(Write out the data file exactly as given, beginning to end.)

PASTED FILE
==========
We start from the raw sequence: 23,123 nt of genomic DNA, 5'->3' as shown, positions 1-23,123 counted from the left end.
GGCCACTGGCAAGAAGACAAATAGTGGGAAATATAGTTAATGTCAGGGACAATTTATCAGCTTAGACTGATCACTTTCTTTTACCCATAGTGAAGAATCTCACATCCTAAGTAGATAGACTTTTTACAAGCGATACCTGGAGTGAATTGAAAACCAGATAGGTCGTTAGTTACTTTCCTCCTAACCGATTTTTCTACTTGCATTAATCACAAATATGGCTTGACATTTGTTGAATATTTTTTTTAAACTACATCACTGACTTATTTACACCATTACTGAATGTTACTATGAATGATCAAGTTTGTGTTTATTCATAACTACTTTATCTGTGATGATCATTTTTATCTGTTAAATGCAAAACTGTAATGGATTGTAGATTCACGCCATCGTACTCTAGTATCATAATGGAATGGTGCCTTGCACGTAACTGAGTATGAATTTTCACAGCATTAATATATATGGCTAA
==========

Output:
We start from the raw sequence: 23,123 nt of genomic DNA, 5'->3' as shown, positions 1-23,123 counted from the left end.
GGCCACTGGCAAGAAGACAAATAGTGGGAAATATAGTTAATGTCAGGGACAATTTATCAGCTTAGACTGATCACTTTCTTTTACCCATAGTGAAGAATCTCACATCCTAAGTAGATAGACTTTTTACAAGCGATACCTGGAGTGAATTGAAAACCAGATAGGTCGTTAGTTACTTTCCTCCTAACCGATTTTTCTACTTGCATTAATCACAAATATGGCTTGACATTTGTTGAATATTTTTTTTAAACTACATCACTGACTTATTTACACCATTACTGAATGTTACTATGAATGATCAAGTTTGTGTTTATTCATAACTACTTTATCTGTGATGATCATTTTTATCTGTTAAATGCAAAACTGTAATGGATTGTAGATTCACGCCATCGTACTCTAGTATCATAATGGAATGGTGCCTTGCACGTAACTGAGTATGAATTTTCACAGCATTAATATATATGGCTAA